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Discussion > Numerical calculation of Planetary Black Body Temperature

Having 5 minutes spare, I wrote the following noddy program to test what temperature you might get if you used a numerical solution to working out average temperature (instead of averages):

using System;
using System.Collections.Generic;
using System.Linq;
using System.Text;

namespace NandZ
   class Program
      static double SBconstant = 5.670373e-8;
      static double backgroundTemp = 2.72;

      static void Main(string[] args)
         CalcTemp(1366.0, 0.3, 0.95, "Earth");
         CalcTemp(1366.0, 0.12, 0.95, "Moon");

      static void CalcTemp(double TotalSolar, double Albedo, double Emissivity, string name)
         int steps = 10000;
         double allT = 0;
         int count = 0;

         for (double lat = 0f; lat <= Math.PI; lat = lat + (Math.PI / steps))
            for (double lon = 0f; lon <= Math.PI; lon = lon + (Math.PI / steps))
               //lit side
               double T = backgroundTemp + Math.Pow(((1 - Albedo) * TotalSolar * Math.Sin(lon) * Math.Sin(lat)) / (Emissivity * SBconstant), 0.25);
               allT += T;
               // dark side
               allT += backgroundTemp;

         double avgT = allT / count ;
         Console.WriteLine("{0} Average Temp Without Atmosphere: {1:f1} K", name, avgT);



When run this gives the following output

Earth Average Temp Without Atmosphere: 137.5 K
Moon Average Temp Without Atmosphere: 145.4 K

Which appears to approximately endorse N&Z's double integration of average temperature, and means that the earth is being warmed by around 150K and not the popular 33K. This is interetsing, but I'd like someone else to look over my code for howlers in code and/or technique.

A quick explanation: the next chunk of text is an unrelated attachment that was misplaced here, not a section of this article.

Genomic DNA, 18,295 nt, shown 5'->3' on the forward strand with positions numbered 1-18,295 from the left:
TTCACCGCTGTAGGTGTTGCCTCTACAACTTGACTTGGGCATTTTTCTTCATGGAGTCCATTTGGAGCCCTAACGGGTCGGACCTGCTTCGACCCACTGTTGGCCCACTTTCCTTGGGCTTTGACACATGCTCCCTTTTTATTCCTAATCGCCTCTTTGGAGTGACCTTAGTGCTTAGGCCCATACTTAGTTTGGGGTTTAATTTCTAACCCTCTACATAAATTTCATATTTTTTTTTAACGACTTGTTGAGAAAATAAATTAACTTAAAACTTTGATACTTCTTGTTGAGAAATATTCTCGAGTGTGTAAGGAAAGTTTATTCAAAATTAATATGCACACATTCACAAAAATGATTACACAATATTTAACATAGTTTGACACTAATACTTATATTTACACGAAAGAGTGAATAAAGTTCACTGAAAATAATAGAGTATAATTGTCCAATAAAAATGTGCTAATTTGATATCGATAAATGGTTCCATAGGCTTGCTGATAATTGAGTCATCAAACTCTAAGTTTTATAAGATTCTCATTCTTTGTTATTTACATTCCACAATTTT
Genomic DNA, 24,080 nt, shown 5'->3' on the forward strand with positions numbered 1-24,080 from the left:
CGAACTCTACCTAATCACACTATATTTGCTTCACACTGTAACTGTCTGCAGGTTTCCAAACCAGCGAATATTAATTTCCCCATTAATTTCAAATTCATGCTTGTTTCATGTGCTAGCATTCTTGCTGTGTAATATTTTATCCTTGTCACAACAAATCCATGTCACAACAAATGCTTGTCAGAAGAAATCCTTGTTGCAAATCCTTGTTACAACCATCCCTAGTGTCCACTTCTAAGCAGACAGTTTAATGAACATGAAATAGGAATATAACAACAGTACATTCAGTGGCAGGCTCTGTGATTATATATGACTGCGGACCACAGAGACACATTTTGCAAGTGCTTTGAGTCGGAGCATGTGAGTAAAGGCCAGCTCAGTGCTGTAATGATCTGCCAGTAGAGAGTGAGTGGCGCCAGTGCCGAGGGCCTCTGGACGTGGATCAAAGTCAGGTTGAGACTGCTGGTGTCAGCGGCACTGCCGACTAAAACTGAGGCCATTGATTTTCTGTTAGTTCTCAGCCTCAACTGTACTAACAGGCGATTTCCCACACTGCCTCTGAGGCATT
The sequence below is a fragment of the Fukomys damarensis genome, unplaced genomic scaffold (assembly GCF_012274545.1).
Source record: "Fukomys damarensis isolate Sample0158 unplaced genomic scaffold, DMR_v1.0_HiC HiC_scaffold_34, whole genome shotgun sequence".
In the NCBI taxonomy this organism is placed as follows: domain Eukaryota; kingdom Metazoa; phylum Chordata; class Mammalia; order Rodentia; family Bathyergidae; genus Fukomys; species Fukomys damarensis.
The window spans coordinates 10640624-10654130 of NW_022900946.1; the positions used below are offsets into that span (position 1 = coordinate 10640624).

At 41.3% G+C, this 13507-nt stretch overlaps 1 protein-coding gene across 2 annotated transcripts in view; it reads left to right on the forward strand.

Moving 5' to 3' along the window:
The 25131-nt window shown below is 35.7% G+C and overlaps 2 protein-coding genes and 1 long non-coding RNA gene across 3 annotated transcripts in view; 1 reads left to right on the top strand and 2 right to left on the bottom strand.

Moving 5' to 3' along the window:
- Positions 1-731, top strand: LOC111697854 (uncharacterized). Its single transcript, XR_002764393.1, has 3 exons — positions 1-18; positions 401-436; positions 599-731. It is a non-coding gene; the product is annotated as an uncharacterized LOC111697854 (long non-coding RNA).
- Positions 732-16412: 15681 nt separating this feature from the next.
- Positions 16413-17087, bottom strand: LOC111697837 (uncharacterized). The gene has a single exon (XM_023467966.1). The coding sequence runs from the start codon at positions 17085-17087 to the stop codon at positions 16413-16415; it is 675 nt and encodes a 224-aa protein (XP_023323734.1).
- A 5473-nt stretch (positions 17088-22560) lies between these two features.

Anyone spot any problems?

Jan 7, 2013 at 3:51 PM | Unregistered CommenterTheBigYinJames

On the way home I realised that this technique gives too much weight to the polar regions, just like a Mercator projection map

I may have to introduce a weighting factor of sin(longitude) to my count variable (instead of using 1 throughout) which will reduce the impact of the closer together polar areas.

I'll try it when I get a chance.

Jan 7, 2013 at 4:53 PM | Unregistered CommenterTheBigYinJames

BigYin, if you are not rotating, you are actually radiating from half the sphere as soon as you reach equilibrium. That calc only works if no part of the dark side ever reaches its asymptote (OK, near to it). And probably if no part on the warm side reaches SB temp. You'd need to take a slice and work out the incoming over the daily cycle, then integrate for latitude AND time of day, with provision for up and downside limits.. Then tell me if the daylength cancels out or stays in

Jan 7, 2013 at 5:04 PM | Registered Commenterrhoda

It occurs, without running a check, that if you had half as much radiating area you'd increase temps by root two. And get around 200K. Or is it fourth root of two? Or is it two?

Jan 7, 2013 at 5:07 PM | Registered Commenterrhoda

Thanks Rhoda, I was considering this for a next step once I was happy I was modelling the static un-rotating condition properly.